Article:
This is a must see for anyone who loves psychological thrillers and the fact that so much of the movie takes place against an island paradise only succeeds even more in setting the mood of the picture. (you will want to go on vacation when the movie's over). To sum up: the intriguing plot, the lazy, unhurried but extremely tension building way the movie builds, the fascinating battle of wits between Winger and Russell and the beautiful scenery are a wonderful combination and make Black Widow an easy 10 of 10.
*** This review may contain spoilers ***
*possible spoilers so proceed with care* There are plenty of plot
summaries here, so let's concentrate on a few specifics.
-- Colors. Pay attention to who is wearing red and who is wearing blue or green. The green painted window behind Winger's boss's desk, the green painted windows of the PI in Hawaii. I'm sure there's more going on with this, but I'll have to see it again to pick it up.
-- Just for fun, watch this movie pretending Winger's character is male. The whole movie hangs together just fine with very few exceptions. Her name is even androgynous.
-- For the people who were unhappy with the ending, I'd like to suggest this: They went ahead with the faked death in order to give Winger a chance to get a confession to the other murders, to satisfy her curiosity. This movie was made back in the days when something like this wasn't beyond the realm of possibility, let's say less improbable than it is today. It may have been something that suffered in the editing. All it would take is a very quick scene with that Hawaiian cop talking to Winger:
Cop: "You were right, Alex, we found the poison in the brandy. We could arrest her now, but we're not going to. We're going to play out this little charade idea of yours, mainly to give her time to break the will, which will further incriminate her as part of her past pattern. I know you're afraid she'll pretend this murder was a once-off thing, that she was wild with jealousy about Paul sleeping with you, and so we need time to fly Aunt Sarah out from the east coast to confirm her identity for that other murder. I know it's important to you that we convict her for those other men too, especially the one you met in Seattle whose death you feel responsible for."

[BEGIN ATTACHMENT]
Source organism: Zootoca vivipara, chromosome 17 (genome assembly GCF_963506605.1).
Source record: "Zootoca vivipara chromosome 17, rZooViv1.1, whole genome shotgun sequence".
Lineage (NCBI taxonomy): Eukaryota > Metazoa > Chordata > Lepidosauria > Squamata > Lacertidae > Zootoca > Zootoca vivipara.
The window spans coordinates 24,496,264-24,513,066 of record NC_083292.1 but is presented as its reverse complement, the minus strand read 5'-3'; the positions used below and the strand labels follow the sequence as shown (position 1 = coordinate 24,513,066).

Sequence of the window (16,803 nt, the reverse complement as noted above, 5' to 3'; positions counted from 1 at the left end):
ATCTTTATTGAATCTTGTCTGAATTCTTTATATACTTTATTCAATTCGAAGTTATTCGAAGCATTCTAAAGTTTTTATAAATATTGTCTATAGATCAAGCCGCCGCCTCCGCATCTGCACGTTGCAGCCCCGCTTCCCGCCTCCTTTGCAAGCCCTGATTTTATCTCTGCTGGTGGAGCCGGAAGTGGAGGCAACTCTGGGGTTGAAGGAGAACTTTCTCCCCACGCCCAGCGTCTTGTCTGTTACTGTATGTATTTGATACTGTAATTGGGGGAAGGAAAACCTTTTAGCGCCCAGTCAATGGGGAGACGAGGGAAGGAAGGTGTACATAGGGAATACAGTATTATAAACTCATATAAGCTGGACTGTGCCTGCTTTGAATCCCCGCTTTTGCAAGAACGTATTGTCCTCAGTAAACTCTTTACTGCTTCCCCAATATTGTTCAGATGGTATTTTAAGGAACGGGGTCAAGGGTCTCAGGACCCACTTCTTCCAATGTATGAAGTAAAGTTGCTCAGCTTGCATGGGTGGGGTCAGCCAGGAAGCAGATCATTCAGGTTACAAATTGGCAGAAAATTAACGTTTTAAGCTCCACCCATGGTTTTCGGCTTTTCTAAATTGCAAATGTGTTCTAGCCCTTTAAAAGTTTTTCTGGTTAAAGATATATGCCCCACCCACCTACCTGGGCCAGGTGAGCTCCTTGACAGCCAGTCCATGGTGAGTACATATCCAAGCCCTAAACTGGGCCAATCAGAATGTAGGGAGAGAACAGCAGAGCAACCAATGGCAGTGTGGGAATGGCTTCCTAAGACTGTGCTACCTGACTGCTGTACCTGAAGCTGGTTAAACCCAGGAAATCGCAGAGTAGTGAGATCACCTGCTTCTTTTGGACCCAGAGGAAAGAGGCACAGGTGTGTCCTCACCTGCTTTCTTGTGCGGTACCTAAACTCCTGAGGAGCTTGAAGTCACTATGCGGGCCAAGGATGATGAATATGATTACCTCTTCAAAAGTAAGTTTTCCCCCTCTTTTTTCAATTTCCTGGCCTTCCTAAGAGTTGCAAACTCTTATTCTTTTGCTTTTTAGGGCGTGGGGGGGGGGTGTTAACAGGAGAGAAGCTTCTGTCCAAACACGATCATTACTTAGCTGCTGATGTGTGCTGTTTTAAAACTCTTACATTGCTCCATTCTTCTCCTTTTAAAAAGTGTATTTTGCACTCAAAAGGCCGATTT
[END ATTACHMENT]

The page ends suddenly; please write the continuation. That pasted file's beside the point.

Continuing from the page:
That would have solved the whole problem.
-- There are a whole slew of really entertaining supporting roles in this movie, which to me is a mark of a well-made film. Check out that hostile cop in Seattle who is having a very bad hair day. The Hawaiian private investigator I remember so well from Blade Runner. That babe in the tanning bed is Diane Lane.
This is one of those movies that's often shown on TV badly edited to make it fit between the commercials in the proper time slot -- which cuts out a lot of the "smaller" scenes. So that's where you saw this movie, you missed a lot. Rent the uncut version. A much richer, better developed story.
Debra Winger and Theresa Russell both give very good performances in this
Theresa Russell plays a woman who seduces older, RICH men, marries them, and then kills them by making the deaths look like a natural cause. Debra Winger plays the woman on her tail who is determined to nab her.
Both of the leading ladies in this film are enticing and the film keeps you wanting more to the very end. Excellently portrays why the spider called the Black Widow has it's name.
Sleek and stylish thriller has federal investigator Debra Winger (in a feisty, sensual, fully thought-out performance) believing one enigmatic woman is responsible for the sudden deaths of three millionaires--the wife of each man, in different guises. Icy, cat-like Theresa Russell isn't as gripping as her co-star, though her tightly-controlled characterization is right for this role. Film rushes its last act, with a finale that feels truncated, but otherwise it is an engrossing, superlative chess match between two brainy, attractive women. Great direction (minus the finale) by Bob Rafelson, beautiful cinematography by the esteemed Conrad Hall, gorgeous locations; also, very fine supporting performances by Terry O'Quinn, Sami Frey, Lois Smith, Diane Ladd, Leo Rossi, and terrific cameos from Dennis Hopper and Nicol Williamson as two of Russell's unfortunate husbands. ***1/2 from ****